Glossary

This glossary defines key terms in the reunification process of Carl Zeiss East and West. Moreover, terms and institutions are explained that are relevant for understanding the history of this special reunification.


  • A

    Auerbach Agreement
    In September 1990, the Auerbach Agreement redefined the usage rights for the Carl Zeiss trademarks. The former London agreement of 1971 was based on the existence of two German states. With reunification on 3 October, therefore, there was a danger that both companies would operate in the German market under the name "Carl Zeiss". This would have led to repeated legal disputes. The western Group was to use the name “Carl Zeiss.” It continued to use a rectangular trademark containing the lettering “ZEISS” and the geographic label “West Germany.” The former nationally-owned VEB Carl Zeiss was to be called "Jenoptik Carl Zeiss Jena GmbH” and use the lens trademark with the lettering "Carl Zeiss Jena".


  • B

    Biebelried
    Biebelried is a small town in the region of Lower Franconia at the A3/A7 motorway interchange between Oberkochen and Jena. In the unification process between Carl Zeiss East and West the negotiation partners met several times at this location. Before 1989 Biebelried had already been regularly used as a venue for meetings between representatives of the West German foundation companies Carl Zeiss, Oberkochen and Schott, Mainz.


    Biebelried Declaration of Intent
    The agreement on 29 May 1990, in which Carl Zeiss, Oberkochen, VEB Carl Zeiss JENA, VEB Jenaer Glaswerk and SCHOTT Glaswerke, Mainz, declared their mutual intention to merge to form one Carl Zeiss Foundation as soon as this was viable from both economic and social standpoints.


  • C

    Carl Zeiss Foundation
    The Carl Zeiss Foundation was founded by Ernst Abbe in 1889. The Foundation is the sole owner of the companies Carl Zeiss and Schott. The Carl Zeiss Foundation has been the sole shareholder in the stock corporations SCHOTT AG and Carl Zeiss AG. The goal and mission of the Foundation is to safeguard and promote the two companies. The companies are tasked with supporting general economic and non-profit interests and institutions. The Foundation itself aims to directly cultivate research and teaching, particularly in the natural and engineering sciences.

  • D
  • E

    Ernst Abbe Foundation
    This non-profit foundation was founded in Jena in June 1992. The non-industrial assets of the Carl Zeiss Foundation in Jena were transferred to it after the fusion of the Carl Zeiss Foundations in Baden-Württemberg and Thuringia. The Ernst Abbe Foundation serves to promote science, research and innovation as well as social activities.
    Ernst Abbe Foundation

  • F
  • G

    G-Plant
    This plant for precision optical instrument construction, also known as the G-plant, was the largest Jena operation of VEB Carl Zeiss JENA. Production at the G-plant included optical precision instruments for the semiconductor industry, metrology for use in industry, planetarium projectors, telescopes and optical medical technology. The most important manufacturing site was located in building 6/70, where most of the Carl Zeiss employees of Carl Zeiss in Jena currently work.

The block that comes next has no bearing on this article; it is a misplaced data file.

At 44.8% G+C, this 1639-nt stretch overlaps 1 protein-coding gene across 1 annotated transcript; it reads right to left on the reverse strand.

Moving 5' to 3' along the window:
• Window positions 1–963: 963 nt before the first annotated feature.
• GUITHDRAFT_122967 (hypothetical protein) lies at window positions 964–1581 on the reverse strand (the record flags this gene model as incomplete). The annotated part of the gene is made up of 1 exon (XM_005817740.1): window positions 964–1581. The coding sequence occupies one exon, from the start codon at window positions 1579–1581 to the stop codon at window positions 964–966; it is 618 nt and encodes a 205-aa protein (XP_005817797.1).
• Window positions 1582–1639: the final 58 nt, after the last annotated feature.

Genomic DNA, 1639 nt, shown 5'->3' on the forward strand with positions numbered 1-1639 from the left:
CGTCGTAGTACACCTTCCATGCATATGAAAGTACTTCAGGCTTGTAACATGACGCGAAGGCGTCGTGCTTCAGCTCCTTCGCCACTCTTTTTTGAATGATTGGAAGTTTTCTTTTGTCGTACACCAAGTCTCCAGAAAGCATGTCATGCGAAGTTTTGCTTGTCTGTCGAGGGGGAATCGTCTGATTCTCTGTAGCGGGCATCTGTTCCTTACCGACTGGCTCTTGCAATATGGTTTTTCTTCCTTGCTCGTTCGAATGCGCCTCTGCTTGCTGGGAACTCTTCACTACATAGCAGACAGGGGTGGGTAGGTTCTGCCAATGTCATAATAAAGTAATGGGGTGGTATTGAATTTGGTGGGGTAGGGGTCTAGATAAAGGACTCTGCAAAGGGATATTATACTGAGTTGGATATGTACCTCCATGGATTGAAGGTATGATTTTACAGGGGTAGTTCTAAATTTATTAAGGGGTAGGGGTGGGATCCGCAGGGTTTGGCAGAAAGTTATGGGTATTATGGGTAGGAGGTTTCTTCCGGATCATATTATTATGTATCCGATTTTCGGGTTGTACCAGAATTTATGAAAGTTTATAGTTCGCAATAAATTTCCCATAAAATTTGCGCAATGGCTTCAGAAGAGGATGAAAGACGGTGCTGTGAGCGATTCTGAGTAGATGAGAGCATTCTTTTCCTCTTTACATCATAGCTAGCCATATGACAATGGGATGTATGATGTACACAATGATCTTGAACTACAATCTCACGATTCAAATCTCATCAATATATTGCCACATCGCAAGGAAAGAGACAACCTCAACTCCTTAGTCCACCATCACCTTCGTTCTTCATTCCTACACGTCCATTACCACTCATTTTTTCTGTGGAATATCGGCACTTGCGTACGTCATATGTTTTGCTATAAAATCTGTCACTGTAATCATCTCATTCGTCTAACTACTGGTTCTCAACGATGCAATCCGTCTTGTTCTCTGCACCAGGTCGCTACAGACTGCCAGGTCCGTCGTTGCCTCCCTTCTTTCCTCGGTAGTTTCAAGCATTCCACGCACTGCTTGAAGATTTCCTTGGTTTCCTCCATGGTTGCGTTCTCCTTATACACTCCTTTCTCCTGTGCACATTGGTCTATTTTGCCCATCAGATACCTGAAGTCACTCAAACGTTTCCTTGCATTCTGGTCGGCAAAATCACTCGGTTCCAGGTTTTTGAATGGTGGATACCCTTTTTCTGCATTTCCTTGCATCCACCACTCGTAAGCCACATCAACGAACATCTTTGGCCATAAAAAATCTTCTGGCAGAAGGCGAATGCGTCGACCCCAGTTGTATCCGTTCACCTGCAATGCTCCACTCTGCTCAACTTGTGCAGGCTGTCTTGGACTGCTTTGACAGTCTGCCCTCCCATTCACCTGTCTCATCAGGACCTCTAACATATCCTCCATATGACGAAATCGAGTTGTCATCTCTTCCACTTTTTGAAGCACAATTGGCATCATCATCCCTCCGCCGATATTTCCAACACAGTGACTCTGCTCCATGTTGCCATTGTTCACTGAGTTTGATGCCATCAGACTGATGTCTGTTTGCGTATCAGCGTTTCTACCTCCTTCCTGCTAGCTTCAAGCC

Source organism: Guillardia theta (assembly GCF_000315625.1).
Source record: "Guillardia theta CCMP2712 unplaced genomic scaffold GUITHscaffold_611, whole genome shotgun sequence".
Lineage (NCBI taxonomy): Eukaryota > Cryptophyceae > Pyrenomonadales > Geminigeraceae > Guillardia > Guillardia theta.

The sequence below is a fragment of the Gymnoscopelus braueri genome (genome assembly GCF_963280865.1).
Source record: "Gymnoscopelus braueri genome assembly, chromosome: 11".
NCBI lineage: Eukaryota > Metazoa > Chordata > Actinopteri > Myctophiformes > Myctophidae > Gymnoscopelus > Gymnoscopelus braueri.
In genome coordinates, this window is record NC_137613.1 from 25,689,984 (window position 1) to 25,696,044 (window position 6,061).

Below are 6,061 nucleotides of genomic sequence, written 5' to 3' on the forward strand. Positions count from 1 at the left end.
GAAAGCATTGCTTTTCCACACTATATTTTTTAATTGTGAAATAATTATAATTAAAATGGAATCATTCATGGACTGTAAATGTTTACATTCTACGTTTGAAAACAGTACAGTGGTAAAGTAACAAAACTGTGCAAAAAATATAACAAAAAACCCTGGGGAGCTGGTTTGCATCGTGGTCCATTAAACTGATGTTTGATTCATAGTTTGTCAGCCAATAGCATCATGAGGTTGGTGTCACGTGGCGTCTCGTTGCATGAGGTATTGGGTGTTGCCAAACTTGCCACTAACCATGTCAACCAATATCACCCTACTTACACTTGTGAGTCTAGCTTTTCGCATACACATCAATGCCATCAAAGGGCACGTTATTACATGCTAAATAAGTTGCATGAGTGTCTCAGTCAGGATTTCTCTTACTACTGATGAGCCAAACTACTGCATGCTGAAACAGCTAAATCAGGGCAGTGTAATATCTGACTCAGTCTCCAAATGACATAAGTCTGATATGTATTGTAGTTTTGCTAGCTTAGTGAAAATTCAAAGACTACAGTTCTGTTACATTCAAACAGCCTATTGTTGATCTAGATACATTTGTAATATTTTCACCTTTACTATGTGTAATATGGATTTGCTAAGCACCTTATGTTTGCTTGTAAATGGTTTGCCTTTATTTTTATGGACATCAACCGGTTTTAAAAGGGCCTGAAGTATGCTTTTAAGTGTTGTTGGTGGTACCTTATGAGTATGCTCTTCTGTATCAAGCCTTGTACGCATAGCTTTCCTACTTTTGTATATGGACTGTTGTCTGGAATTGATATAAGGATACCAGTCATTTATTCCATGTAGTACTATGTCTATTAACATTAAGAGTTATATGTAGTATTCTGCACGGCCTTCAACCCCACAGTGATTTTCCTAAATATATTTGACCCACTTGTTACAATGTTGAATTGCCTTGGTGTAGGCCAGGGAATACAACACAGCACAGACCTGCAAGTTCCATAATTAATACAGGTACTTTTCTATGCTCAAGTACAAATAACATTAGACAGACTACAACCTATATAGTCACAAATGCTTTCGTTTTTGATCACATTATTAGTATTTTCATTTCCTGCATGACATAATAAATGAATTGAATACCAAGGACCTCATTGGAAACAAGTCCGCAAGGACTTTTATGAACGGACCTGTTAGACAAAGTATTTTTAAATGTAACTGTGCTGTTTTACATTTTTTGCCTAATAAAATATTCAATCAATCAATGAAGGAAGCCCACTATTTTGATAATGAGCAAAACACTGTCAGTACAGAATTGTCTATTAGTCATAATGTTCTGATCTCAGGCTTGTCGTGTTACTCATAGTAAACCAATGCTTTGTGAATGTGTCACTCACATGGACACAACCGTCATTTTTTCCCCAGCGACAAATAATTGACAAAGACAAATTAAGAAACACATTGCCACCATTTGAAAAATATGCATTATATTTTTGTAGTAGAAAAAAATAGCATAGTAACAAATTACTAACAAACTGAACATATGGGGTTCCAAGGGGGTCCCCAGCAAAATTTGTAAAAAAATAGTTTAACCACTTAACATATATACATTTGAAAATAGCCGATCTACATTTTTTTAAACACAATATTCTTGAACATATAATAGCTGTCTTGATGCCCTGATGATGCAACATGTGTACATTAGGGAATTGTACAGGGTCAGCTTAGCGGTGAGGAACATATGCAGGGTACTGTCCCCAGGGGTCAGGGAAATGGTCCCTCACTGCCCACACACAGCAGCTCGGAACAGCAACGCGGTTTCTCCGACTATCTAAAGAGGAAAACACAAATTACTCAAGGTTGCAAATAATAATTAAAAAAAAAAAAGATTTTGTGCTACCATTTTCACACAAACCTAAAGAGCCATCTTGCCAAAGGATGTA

General Director
    In East Germany, General Director was the title used for the head of a combine.


  • H
  • I
  • J

    Jenaer Glaswerk VEB
    (Jena Glass Works)In 1884, Otto Schott, Ernst Abbe, Carl and Roderich Zeiss founded the Glastechnische Laboratorium Schott & Genossen, which was later renamed Jenaer Glaswerk SCHOTT & Genossen. The Carl Zeiss Foundation has been sole owner of the company since 1981. The glass works were expropriated in 1948 and transformed into a VEB (People's Own Enterprise). The manufacturer of special glass, e.g. optical glass, thermometer glass and heat-resistant domestic glass, was called VEB Jenaer Glaswerk from this time. It was later incorporated in the combine VEB Carl Zeiss JENA.

    On 29 June 1990 the combine was dissolved and VEB Jenaer Glaswerk was transformed into Jenaer Glaswerk GmbH.
    During the partition of Germany two companies existed that had emerged from the former Jenaer Glaswerk SCHOTT & Genossen: VEB Jenaer Glaswerk and die Schott Glaswerke Mainz. Today, SCHOTT is also reunited and is headquartered in Mainz.

  • K

    Combine
    A combine was a corporation-like group of nationally-owned enterprises within the centrally planned economy of East Germany. In its role as the parent enterprise, the largest VEB generally gave the combine its name. The combined enterprises had similar product profiles. The combine encompassed production, research, development and sales of a business sector.